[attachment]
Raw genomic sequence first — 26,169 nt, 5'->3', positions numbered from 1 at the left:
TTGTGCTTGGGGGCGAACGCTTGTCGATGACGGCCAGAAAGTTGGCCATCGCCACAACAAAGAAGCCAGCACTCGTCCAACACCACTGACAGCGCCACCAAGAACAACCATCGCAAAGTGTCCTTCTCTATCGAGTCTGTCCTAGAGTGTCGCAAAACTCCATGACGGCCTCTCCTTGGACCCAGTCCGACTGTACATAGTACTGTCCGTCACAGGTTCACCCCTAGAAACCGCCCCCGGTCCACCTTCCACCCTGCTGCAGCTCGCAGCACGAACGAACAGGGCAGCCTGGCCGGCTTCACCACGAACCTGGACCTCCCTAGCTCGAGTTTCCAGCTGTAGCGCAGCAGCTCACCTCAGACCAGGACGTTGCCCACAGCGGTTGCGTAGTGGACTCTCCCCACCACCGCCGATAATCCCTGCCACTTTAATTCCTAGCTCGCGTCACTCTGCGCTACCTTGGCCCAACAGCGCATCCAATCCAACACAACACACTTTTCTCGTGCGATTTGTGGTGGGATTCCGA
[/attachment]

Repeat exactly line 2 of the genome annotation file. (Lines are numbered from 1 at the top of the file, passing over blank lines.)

TTGTGCTTGGGGGCGAACGCTTGTCGATGACGGCCAGAAAGTTGGCCATCGCCACAACAAAGAAGCCAGCACTCGTCCAACACCACTGACAGCGCCACCAAGAACAACCATCGCAAAGTGTCCTTCTCTATCGAGTCTGTCCTAGAGTGTCGCAAAACTCCATGACGGCCTCTCCTTGGACCCAGTCCGACTGTACATAGTACTGTCCGTCACAGGTTCACCCCTAGAAACCGCCCCCGGTCCACCTTCCACCCTGCTGCAGCTCGCAGCACGAACGAACAGGGCAGCCTGGCCGGCTTCACCACGAACCTGGACCTCCCTAGCTCGAGTTTCCAGCTGTAGCGCAGCAGCTCACCTCAGACCAGGACGTTGCCCACAGCGGTTGCGTAGTGGACTCTCCCCACCACCGCCGATAATCCCTGCCACTTTAATTCCTAGCTCGCGTCACTCTGCGCTACCTTGGCCCAACAGCGCATCCAATCCAACACAACACACTTTTCTCGTGCGATTTGTGGTGGGATTCCGA